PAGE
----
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    Re: Interpolation of Meridional Part Table
    From: George Huxtable
    Date: 2009 Mar 24, 22:17 -0000

    Brad wrote- responding to a question about meridional parts-
    "= LOG(TAN(RADIANS(Latitude/2+45)))*7915.704468"
    Comment from George.
    Well, not quite. Not if you're working to high precision, as a constant such 
    as 7915.704468 implies.
    That would be right for a spherical Earth, but needs correcting for its 
    actual non-spherical shape. Taking the flattening to be 1 part in 298, a 
    more accurate answer is given by
    MP= log(tan(radians(lat/2 +45)))*7915.7 - 23*sin L, which is good to about a 
    tenth of a mile. A more precise expression can be found in Bowditch ((1981) 
    vol 2, page 4 (table 5 explanation)
    Slightly different answers, in different sets of tables, may reflect nothing 
    more than updating the model for the Earth's shape, which isn't a precise 
    spheroid anyway.
    In that edition of Bowditch the meridional parts is found in table 5, not 
    table 6 as John Parsons quotes from his 1972 edition, but the interpolated 
    value at 48� 23.5' is exactly the same as his, as  3309.5, interpolating for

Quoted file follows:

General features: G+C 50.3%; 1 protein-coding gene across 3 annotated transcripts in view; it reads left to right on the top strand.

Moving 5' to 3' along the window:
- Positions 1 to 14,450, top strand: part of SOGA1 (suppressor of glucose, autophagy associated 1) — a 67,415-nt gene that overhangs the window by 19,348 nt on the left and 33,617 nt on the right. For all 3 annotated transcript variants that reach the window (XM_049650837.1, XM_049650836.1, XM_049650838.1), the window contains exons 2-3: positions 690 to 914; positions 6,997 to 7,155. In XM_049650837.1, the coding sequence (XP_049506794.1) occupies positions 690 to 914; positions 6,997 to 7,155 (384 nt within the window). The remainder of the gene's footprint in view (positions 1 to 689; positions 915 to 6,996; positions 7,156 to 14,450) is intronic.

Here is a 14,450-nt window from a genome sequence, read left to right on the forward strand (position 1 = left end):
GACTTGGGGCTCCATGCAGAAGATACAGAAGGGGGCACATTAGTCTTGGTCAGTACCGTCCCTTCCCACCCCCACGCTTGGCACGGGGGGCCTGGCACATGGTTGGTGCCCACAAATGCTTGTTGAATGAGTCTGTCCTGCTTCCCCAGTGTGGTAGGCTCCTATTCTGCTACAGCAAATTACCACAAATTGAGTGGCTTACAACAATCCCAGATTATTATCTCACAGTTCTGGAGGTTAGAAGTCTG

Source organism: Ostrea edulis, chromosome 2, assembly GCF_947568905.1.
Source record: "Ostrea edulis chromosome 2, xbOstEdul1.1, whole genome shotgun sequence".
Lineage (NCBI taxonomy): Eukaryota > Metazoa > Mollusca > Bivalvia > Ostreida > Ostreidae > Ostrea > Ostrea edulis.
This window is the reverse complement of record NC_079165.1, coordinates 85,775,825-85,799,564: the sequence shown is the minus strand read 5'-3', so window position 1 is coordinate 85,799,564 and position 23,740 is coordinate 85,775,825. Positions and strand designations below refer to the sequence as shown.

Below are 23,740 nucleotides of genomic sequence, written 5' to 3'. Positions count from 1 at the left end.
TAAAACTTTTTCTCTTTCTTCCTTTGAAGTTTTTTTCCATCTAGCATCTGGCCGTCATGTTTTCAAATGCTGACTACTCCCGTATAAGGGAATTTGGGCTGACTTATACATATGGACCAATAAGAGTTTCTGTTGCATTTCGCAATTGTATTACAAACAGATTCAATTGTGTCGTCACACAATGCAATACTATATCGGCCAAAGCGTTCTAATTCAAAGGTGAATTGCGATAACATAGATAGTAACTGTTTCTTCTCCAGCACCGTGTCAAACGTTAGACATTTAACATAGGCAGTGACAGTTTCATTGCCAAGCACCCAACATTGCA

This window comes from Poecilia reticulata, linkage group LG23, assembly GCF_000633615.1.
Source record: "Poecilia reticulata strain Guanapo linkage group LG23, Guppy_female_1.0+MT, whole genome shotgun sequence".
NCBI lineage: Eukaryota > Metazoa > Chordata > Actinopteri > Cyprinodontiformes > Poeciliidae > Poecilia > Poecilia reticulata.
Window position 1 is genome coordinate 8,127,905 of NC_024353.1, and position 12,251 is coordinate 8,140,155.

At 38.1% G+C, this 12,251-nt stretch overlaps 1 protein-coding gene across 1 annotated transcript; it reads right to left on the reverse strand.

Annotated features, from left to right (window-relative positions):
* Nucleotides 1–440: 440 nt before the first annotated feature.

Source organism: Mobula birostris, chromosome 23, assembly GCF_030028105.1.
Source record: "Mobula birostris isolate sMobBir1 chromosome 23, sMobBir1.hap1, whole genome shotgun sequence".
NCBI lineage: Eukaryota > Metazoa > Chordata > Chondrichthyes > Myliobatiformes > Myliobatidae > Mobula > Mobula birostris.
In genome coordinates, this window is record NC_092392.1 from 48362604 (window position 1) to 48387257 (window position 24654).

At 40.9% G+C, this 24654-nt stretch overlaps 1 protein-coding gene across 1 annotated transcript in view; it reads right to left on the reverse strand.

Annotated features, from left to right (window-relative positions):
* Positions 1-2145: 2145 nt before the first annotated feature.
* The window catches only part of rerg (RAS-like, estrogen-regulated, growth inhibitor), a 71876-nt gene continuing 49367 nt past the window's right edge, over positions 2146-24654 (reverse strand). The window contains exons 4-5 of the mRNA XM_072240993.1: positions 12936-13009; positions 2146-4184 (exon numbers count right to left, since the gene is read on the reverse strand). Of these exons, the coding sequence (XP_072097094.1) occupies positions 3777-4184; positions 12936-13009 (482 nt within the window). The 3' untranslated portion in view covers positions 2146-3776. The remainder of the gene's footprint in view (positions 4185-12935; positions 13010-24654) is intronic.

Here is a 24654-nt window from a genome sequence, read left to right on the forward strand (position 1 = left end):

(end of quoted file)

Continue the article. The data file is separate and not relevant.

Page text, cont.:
the half-minute. There's no problem at all with making such a linear 
    Most likely, that example in Dutton's was formulated many years earlier, 
    when a slightly different model had been adopted for the Earth's flattening.
    What intrigues me is why John is worrying about such small discrepancies. 
    Navigation isn't such an exact science as that.
    contact George Huxtable, at  george@hux.me.uk
    or at +44 1865 820222 (from UK, 01865 820222)
    or at 1 Sandy Lane, Southmoor, Abingdon, Oxon OX13 5HX, UK.
    -----Original Message-----
    From: NavList@fer3.com [mailto:NavList@fer3.com] On Behalf 
    Of NavList@aol.com
    Sent: Tuesday, March 24, 2009 3:42 PM
    To: NavList@fer3.com
    Subject: [NavList 7754] Interpolation of Meridional Part Table
    I am looking at a sample problem in section 505 of the 1972 Dutton's.  It 
    says that the latitude of Cape Flattery Light is 48d23.5' and says that the 
    meridional parts (m) for that latitude are (is?) 3309.2.
    Using an on-line versuion of Bowditch Table 6, I located 48 deg latitude and 
    went down the minutes column to 23' to find m=3308.8, and to 24' to find 
    m=3310.3.  A linear interpolation would put 48d23.5' at 1/2 the difference, 
    or 3309.55 (round up or down to taste), and one would then have m=3309.5 or 
    I recognize that a linear interpolation doesn't really fit the facts as far 
    as the way meridional parts change; so is there a technique I shold know 
    about that would have given me the result Dutton's got, 3309.2?  That is, 
    how did they do that?
    -John Parsons
    [Sent from archive by: jkp-AT-obec.com]
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